WASHINGTON • Before there was The Cardinal Way – and all of the variations and realities and punch lines that phrase has inspired – there was the actual way the Cardinals played.
They had the best gloves in all the land.
As much as three-time MVP Albert Pujols, the MV3, and the three-headed monster on the pitching staff propelled the Cardinals to success through the past decade, there was another constant that kept the Cardinals competitive: their defense. They have, only in recent, drifted from their defensive reputation.
No franchise in baseball has won as many Rawlings Gold Glove awards as the Cardinals, helped of course by the run of gold by Hall of Fame shortstop Ozzie Smith and the deed Jim Edmonds took out on the award while playing center field in St. Louis. The Cardinals’ current team has a Gold Glove battery – six-time winner Yadier Molina catching two-time winner Adam Wainwright. The supporting cast isn’t as good at stealing runs as the fielders the Cardinals had during the 100-win teams a decade ago. The Cardinals may publicly point to their franchise record for fewest errors last season and their fielding percentage. But they won’t do so loudly because they know neither is an accurate measure of defense. A statue gets to every ball hit in its direction and never makes an error on one that’s not. Doesn’t mean you plant David at third.
From 2004 through 2010, no team in the National League stole as many runs on defense as the Cardinals. Each year they were a plus defensive team, according to metrics kept by Baseball Info Solutions, and only once in that stretch did they finish lower than second in the NL. How many Runs Saved the Cardinals had on defense, per BIS:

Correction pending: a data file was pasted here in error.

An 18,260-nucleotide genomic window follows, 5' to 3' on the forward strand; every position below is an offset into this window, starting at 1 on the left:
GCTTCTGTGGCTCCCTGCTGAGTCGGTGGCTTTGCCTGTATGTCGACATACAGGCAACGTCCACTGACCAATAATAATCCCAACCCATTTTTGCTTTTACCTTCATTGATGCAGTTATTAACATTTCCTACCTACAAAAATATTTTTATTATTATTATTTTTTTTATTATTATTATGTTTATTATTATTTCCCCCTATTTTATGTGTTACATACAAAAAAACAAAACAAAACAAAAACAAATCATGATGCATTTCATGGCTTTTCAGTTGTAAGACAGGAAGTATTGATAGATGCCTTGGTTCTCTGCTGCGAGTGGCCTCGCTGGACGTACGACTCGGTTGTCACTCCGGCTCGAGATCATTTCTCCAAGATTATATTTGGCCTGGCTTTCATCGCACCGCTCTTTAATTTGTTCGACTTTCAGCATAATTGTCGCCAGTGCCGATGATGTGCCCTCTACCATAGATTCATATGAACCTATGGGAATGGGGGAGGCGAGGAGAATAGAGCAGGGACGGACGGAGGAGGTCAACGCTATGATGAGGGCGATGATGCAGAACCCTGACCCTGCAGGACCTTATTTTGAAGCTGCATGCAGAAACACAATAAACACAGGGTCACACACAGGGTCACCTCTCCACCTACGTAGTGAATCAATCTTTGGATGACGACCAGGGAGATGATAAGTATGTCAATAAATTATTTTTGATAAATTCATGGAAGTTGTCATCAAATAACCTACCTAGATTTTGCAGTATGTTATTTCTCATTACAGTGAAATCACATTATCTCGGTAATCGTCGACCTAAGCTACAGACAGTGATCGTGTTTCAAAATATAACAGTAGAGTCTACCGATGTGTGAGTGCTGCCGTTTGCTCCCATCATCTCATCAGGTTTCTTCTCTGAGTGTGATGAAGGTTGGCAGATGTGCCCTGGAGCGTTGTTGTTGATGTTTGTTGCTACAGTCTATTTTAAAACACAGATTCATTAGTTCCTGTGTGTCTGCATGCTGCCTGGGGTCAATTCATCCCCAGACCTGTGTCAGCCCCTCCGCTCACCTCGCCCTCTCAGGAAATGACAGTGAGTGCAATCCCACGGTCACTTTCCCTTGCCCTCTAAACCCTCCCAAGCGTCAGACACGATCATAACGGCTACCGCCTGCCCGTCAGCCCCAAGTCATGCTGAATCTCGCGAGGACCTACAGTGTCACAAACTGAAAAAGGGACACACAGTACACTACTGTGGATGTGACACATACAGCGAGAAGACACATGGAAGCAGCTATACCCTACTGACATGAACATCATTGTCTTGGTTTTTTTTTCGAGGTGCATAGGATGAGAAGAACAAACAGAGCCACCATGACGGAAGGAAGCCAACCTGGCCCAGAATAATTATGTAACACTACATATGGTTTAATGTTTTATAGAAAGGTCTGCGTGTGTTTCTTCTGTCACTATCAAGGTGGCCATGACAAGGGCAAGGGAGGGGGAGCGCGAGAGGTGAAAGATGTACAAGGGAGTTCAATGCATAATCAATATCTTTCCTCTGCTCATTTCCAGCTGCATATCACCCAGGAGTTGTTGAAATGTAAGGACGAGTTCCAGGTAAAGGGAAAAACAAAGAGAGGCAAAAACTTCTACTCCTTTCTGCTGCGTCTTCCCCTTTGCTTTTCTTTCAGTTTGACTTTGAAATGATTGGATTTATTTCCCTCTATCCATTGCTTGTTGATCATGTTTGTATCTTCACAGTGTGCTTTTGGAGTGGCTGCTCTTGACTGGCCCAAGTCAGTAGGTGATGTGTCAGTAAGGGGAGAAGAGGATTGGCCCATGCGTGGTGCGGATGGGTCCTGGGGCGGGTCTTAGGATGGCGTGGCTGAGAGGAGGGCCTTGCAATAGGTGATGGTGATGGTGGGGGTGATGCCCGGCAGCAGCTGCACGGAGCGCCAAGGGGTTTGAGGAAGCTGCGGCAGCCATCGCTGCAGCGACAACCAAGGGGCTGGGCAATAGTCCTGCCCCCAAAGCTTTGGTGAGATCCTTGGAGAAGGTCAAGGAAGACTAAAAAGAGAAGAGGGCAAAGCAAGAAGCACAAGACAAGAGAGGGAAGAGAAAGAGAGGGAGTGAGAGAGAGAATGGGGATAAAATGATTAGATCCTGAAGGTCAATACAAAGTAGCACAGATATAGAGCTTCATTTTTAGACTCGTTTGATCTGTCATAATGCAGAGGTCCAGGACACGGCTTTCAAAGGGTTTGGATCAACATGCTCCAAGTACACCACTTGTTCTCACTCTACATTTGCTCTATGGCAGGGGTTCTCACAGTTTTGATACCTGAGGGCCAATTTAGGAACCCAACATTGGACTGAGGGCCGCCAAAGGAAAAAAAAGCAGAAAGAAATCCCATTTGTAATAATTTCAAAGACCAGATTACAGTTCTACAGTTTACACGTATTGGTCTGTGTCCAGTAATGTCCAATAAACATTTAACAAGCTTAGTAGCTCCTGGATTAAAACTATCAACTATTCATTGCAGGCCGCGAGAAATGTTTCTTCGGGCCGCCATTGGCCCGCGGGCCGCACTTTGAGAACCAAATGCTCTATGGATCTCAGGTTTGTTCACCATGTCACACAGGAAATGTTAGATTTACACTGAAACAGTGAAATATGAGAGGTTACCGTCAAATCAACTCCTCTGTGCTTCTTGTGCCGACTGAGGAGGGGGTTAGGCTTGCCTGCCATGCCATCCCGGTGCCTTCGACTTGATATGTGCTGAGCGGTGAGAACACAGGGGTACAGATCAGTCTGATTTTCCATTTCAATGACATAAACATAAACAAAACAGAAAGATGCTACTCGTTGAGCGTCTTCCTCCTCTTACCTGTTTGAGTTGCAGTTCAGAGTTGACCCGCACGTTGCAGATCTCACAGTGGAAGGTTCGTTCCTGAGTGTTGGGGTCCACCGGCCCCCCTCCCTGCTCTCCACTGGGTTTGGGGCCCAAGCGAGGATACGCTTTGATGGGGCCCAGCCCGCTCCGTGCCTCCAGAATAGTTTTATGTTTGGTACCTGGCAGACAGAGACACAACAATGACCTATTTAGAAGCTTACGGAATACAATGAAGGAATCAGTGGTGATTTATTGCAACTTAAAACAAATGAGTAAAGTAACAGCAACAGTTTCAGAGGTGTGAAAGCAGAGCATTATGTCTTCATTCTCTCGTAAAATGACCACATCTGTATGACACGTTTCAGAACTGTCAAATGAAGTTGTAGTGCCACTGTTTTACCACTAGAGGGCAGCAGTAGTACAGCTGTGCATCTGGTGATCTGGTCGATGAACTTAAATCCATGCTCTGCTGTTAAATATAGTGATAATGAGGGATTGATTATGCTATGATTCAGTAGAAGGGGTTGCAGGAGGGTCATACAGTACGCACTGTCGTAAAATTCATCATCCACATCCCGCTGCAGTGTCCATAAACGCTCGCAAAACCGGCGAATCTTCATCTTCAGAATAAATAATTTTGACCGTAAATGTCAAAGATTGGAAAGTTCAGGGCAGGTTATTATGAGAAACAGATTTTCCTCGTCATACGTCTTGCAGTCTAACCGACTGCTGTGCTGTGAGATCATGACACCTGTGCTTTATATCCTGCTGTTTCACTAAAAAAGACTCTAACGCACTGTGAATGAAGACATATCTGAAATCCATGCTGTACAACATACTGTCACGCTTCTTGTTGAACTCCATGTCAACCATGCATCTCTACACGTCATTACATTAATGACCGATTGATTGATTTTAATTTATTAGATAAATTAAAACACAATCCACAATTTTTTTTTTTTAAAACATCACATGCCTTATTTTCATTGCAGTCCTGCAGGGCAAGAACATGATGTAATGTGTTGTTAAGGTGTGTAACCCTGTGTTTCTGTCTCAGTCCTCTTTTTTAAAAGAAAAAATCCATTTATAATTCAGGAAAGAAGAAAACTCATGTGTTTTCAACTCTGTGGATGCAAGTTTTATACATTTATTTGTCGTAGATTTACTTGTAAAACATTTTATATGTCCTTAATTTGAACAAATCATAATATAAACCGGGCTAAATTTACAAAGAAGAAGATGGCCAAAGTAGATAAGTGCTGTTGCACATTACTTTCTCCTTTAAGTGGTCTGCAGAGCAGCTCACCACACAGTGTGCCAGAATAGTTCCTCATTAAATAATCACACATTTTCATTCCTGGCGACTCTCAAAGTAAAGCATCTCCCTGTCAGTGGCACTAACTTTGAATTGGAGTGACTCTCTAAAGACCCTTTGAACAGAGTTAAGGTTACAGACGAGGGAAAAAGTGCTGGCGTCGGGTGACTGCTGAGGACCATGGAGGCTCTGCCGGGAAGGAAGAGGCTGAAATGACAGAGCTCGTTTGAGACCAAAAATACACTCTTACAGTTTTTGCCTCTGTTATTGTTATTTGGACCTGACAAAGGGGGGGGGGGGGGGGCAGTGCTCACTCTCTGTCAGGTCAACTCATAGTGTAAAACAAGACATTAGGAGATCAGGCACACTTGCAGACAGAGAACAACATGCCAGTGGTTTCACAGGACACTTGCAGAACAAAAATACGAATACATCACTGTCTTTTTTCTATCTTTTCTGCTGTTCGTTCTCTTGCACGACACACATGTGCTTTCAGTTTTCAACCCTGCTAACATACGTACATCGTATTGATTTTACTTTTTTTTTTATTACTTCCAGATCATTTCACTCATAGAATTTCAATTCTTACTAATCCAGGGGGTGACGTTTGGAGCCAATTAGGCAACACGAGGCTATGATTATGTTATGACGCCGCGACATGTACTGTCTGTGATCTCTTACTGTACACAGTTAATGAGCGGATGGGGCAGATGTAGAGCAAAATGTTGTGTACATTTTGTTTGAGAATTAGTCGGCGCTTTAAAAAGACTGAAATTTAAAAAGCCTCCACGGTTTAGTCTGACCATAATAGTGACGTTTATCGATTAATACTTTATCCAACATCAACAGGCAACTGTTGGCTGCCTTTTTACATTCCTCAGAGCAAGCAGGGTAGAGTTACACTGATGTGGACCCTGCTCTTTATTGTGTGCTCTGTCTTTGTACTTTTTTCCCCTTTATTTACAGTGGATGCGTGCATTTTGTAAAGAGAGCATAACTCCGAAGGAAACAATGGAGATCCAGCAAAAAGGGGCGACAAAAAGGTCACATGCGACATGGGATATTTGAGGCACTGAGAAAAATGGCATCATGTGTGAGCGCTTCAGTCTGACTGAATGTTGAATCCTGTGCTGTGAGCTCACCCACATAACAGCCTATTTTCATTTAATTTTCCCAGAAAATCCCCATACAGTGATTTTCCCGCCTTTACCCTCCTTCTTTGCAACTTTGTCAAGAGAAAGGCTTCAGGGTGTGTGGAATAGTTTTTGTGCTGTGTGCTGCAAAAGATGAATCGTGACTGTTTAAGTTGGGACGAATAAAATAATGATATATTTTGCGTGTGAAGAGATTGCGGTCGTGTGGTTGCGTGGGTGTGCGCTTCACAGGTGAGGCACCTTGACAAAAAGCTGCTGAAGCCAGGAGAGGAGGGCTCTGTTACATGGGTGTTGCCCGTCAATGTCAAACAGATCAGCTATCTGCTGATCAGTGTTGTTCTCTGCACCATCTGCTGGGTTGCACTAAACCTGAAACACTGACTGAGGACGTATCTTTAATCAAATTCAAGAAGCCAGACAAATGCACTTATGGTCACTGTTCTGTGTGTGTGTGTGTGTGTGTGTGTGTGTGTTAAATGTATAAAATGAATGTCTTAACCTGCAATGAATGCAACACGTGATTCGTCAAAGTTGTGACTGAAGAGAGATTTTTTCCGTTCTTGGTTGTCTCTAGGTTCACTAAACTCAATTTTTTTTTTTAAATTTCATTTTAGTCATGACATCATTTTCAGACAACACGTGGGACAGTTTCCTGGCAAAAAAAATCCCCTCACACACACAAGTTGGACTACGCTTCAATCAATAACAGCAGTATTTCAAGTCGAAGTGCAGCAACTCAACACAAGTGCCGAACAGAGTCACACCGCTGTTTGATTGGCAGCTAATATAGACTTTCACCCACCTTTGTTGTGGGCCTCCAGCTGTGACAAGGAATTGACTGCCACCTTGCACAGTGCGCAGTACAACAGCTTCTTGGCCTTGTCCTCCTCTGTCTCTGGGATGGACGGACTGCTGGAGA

2004 – 50 (3rd)
2005 – 76 (2nd)
2006 – 55 (first)
2007 – 48 (2nd)
2008 – 67 (2nd)
2009 – 35 (first)
2010 – 48 (2nd)
And then …
2011 – minus-22
2012 – 12
2013 – minus-39
The Runs Saved statistic for a team is the sum of the Defensive Runs Saved from each of the nine positions. Defensive Runs Saved is a measure of the runs a fielder steals/saves with his defense. Exceptional defensive players are plus (plus-11, plus-12, etc.) and some positions have an average that is minus, though not too far from even (zero). This metric gives fielders credit for plays they make outside of a prescribed zone to steal a hit, and it dings the fielder for the play that isn’t made within that zone, whether an error was assigned or not. For example, entering tonight’s game at Washington, the Cardinals are even (zero) at pitcher and catcher this season. They are a plus-1 at first base, plus-2 at second base, and plus-1 at third base. They are also a plus-1 in right field. At shortstop, left field, and center field they are minus-1, minus-3, and minus-1, respectively. Add them all up and the Cardinals so far are an even defense.
One area where they are a positive is … the shift.
The Cardinals, according to BIS, have saved two runs with their use of the defensive shifts – baseball’s new black.
As discussed in this past week’s Cardinals Insider, there is a power shift afoot in baseball as more and more and more team embrace more and more and more imbalanced infields. The Cardinals have seen shifts used against Matt Adams, Jhonny Peralta, and Molina already this season. Adams continues to confound the shift, which shouldn’t be a surprise. As discussed in the weekly chat, Adams was not the stereotypical lefty pull slugger in the minors so why do major-league opponents assume he’ll be Adam Dunn in the majors? In the insider, I focused mostly on the Cardinals’ shifts and the shifts in the NL Central, where the Pittsburgh Pirates are the team that’s popularized the trend.